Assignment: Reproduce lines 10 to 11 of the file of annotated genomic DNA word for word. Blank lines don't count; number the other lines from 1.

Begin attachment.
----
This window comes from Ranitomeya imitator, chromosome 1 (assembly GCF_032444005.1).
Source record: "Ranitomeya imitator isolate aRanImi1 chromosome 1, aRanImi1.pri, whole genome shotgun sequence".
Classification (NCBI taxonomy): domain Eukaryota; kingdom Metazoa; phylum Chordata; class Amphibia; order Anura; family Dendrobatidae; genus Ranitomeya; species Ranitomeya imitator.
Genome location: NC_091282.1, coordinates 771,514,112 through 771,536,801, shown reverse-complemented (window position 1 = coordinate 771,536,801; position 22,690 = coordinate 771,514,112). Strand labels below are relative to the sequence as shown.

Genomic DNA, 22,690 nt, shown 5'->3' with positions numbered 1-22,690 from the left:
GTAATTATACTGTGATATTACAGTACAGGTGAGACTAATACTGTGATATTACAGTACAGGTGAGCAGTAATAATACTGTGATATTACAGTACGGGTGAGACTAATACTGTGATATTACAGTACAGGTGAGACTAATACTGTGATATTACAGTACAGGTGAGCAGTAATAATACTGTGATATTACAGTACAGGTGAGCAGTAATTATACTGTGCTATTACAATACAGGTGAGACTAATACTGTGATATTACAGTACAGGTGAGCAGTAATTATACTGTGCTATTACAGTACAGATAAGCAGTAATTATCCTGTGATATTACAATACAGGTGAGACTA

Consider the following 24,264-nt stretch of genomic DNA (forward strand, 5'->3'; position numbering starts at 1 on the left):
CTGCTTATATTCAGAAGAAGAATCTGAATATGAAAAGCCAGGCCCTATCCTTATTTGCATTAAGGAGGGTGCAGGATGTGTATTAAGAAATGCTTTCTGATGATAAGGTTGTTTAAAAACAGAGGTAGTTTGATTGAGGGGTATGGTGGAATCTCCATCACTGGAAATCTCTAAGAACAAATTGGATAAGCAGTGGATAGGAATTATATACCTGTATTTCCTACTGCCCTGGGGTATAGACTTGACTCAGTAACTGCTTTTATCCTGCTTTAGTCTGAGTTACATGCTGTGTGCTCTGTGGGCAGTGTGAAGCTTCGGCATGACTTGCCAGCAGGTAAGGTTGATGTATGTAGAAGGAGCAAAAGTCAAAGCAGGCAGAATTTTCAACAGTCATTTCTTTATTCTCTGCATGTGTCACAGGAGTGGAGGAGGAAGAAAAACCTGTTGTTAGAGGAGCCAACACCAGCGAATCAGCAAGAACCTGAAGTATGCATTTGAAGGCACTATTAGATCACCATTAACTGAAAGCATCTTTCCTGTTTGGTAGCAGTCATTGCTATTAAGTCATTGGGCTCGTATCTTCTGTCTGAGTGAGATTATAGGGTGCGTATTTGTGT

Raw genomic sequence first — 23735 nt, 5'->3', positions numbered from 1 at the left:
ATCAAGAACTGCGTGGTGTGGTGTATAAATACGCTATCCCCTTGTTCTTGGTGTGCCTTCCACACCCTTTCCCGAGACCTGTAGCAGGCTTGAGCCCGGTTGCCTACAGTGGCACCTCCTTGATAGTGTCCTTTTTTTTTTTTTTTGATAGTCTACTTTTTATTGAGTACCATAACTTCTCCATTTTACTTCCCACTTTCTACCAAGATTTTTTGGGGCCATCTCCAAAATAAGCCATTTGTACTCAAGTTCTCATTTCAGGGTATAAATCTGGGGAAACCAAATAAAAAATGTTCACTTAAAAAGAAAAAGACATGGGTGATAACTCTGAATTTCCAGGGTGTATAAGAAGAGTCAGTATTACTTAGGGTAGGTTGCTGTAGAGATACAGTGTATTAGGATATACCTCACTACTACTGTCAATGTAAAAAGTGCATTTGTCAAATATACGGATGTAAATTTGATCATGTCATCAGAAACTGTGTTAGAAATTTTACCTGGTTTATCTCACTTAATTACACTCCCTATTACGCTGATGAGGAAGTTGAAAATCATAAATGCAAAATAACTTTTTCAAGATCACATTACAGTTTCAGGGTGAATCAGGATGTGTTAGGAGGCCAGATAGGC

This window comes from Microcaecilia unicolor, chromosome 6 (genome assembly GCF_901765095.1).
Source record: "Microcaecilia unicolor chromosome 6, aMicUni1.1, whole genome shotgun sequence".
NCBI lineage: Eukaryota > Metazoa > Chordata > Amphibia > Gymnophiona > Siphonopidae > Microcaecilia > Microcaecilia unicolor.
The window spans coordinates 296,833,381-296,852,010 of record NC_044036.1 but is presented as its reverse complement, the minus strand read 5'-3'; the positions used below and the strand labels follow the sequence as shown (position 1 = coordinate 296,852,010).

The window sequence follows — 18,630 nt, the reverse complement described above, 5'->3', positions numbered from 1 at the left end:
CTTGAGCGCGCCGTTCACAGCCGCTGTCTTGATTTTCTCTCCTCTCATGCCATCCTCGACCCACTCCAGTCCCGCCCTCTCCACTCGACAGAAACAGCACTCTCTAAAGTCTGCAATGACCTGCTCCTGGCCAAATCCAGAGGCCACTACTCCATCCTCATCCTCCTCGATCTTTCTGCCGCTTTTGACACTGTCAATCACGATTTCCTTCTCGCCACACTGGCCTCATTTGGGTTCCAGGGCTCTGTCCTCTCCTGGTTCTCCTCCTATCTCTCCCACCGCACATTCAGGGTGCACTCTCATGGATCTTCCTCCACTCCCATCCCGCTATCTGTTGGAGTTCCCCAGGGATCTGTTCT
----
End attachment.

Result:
ATCAAGAACTGCGTGGTGTGGTGTATAAATACGCTATCCCCTTGTTCTTGGTGTGCCTTCCACACCCTTTCCCGAGACCTGTAGCAGGCTTGAGCCCGGTTGCCTACAGTGGCACCTCCTTGATAGTGTCCTTTTTTTTTTTTTTTGATAGTCTACTTTTTATTGAGTACCATAACTTCTCCATTTTACTTCCCACTTTCTACCAAGATTTTTTGGGGCCATCTCCAAAATAAGCCATTTGTACTCAAGTTCTCATTTCAGGGTATAAATCTGGGGAAACCAAATAAAAAATGTTCACTTAAAAAGAAAAAGACATGGGTGATAACTCTGAATTTCCAGGGTGTATAAGAAGAGTCAGTATTACTTAGGGTAGGTTGCTGTAGAGATACAGTGTATTAGGATATACCTCACTACTACTGTCAATGTAAAAAGTGCATTTGTCAAATATACGGATGTAAATTTGATCATGTCATCAGAAACTGTGTTAGAAATTTTACCTGGTTTATCTCACTTAATTACACTCCCTATTACGCTGATGAGGAAGTTGAAAATCATAAATGCAAAATAACTTTTTCAAGATCACATTACAGTTTCAGGGTGAATCAGGATGTGTTAGGAGGCCAGATAGGC

This window comes from Microcaecilia unicolor, chromosome 6 (genome assembly GCF_901765095.1).